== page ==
Various things – carelessness, happiness and falling leaves among them – ensured that September wasn’t the busiest month at this blog. However, like an industrious dormouse storing up fat for the winter, I have been holding some words back in readiness for the cold months to come. Before I invite you all to share in this glorious feast of ideas (and feast it is) here are some words from Mr Aldous Huxley, a dead English writer:
To be shaken out of the ruts of ordinary perception, to be shown for a few timeless hours the outer and the inner world, not as they appear to an animal obsessed with words and notions, but as they are apprehended, directly and unconditionally, by Mind at Large – this is an experience of inestimable value to everyone and especially to the intellectual (Doors of Perception 1954)
You wait weeks for a ‘dinosaurs in contemporary european literature’ story and then two come along at once. Not that it’s news to anyone that Fjona Uu’s third novel will be called The Brontesaurus Sisters (I announced it here back in May) but its impending publication (put back several months on account of something someone is calling a ‘recession’) is nonetheless worth celebrating.
Early reports suggested that the novel would feature ‘graverobbing, talking magpies and a small boy who believes he is the reincarnation of all three Brontë sisters’. Since then I have heard talk of ‘time-travel, recipes for soup and a hilarious new take on Heathcliff’. All in all, this sounds like somewhat of a lark, which should be a good thing, so long as Uu doesn’t get carried away. The strength of her early work, after all, was its grounding in a sincere moral standpoint. It was, as P. S. Einhart might say: ‘lunacy tethered’ – which isn’t as bad as it sounds, unless you’re of the Dorwindovitch persuasion, in which case this is all a rotten compromise, and Uu ought to be wearing her watered-down Marxist sympathies on her (say it softly) cashmere sleeve.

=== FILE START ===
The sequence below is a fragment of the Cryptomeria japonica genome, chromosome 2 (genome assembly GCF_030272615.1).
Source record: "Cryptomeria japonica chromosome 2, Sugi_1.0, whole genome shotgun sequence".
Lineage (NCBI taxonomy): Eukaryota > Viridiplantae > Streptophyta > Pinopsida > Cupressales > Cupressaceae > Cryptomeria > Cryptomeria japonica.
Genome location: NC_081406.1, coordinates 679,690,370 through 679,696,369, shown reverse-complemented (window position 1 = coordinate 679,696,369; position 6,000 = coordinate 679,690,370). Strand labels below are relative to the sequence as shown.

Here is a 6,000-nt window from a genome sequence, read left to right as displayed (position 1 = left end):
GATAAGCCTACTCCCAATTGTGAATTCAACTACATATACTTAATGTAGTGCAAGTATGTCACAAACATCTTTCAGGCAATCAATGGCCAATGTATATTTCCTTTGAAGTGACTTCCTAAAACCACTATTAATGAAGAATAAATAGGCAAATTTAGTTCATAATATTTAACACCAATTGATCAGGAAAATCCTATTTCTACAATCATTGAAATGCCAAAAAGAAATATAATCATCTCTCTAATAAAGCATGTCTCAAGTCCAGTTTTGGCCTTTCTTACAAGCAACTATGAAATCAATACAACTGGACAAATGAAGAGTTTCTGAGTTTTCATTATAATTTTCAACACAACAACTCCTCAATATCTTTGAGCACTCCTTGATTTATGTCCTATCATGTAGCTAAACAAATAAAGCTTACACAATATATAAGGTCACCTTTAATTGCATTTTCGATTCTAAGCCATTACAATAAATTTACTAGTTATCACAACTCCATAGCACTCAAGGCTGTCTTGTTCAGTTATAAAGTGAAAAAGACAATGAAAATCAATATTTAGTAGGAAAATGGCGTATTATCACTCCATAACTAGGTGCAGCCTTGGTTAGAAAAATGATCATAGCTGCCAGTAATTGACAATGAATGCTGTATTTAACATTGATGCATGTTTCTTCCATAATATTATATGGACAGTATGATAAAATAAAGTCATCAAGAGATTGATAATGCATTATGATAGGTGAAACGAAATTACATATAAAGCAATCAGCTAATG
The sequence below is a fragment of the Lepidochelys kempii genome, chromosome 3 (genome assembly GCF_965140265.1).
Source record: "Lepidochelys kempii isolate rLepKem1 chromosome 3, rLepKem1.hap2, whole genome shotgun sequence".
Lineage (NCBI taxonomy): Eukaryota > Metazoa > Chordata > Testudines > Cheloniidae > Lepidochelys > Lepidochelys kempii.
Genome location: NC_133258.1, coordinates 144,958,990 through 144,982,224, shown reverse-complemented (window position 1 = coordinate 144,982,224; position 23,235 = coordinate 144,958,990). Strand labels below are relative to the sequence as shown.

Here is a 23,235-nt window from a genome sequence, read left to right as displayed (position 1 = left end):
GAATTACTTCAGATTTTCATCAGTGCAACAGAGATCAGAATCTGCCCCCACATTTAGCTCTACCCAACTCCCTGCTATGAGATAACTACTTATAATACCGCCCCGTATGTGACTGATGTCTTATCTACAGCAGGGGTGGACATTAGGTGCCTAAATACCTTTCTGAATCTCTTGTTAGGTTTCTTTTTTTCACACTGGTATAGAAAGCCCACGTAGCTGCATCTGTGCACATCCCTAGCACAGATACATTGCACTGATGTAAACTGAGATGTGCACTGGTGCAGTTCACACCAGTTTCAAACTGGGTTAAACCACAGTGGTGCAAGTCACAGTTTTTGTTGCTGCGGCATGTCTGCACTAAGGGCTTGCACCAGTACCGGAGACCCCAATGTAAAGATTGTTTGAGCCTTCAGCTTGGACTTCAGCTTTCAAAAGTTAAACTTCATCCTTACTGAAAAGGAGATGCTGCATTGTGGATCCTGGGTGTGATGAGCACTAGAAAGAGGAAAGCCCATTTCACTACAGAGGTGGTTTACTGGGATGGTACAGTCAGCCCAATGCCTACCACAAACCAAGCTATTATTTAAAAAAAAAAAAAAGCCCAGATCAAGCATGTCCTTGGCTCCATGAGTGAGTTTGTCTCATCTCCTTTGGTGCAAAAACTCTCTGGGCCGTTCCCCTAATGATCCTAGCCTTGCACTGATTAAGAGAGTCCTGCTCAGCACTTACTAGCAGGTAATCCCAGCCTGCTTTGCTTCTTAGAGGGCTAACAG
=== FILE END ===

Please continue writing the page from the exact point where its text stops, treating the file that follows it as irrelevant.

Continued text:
Still, with any luck I’ll be able to get my hands on the novel soon enough, at which point I will report back to you, taking care to note the differences between Uu’s approach to sexual relationships between prehistoric creatures and those of Ciambhal O’Droningham. It should prove to be a fascinating comparison.
More on Fjona Uu here, here and even here. In fact, all over the place.
It’s not for rest, these trees don’t sleep,
There is no agonising peace (Tomas Lurgsy, Forest)
We all know with what speed a risky subject can evolve into something quite tame and predictable. Remember the fuss over Ingemar Glozon’s A Thousand Men? What shocked the reading public about Glozon’s epic narrative about the Catholic church was not the fact that it was packed with scurrilous and scatalogical subplots. No, the sensation was that it wasn’t crammed with such stuff: that he went so far as to praise the church: to back the institution up. We’d all been so used to stories about perverse priests and mischievous monks, the idea that the church might be doing a smidgen of good came as a bit of a surprise. Not a naughty nun in sight: oh my.
Clerical ribaldry may have become a bit of an old chestnut these days, but that’s not to say that some people don’t do it well, or keep it relevant. Ciambhal O’Droningham is the obvious, much-mentioned, example. His series of ero-sci-fi-philosophical-murder-mysteries (the best of which remains The Dead Priest) set a standard that few can match. Some of the jokes may have lost their punch over the years (that’s enough about candlesticks now, Ciambhal) but on the whole he keeps things fresh.
Was it always so? Not necessarily. Before stumbling upon the formula that cemented his literary career, O’Droningham struggled to make his particular brand of shocking-with-a-subtle-twist fiction work. Perhaps it was his refusal to accept that he needed to put religion, the focus of his life, at the centre of his work. Or perhaps it was just his unhealthy fixation with dinosaur sex.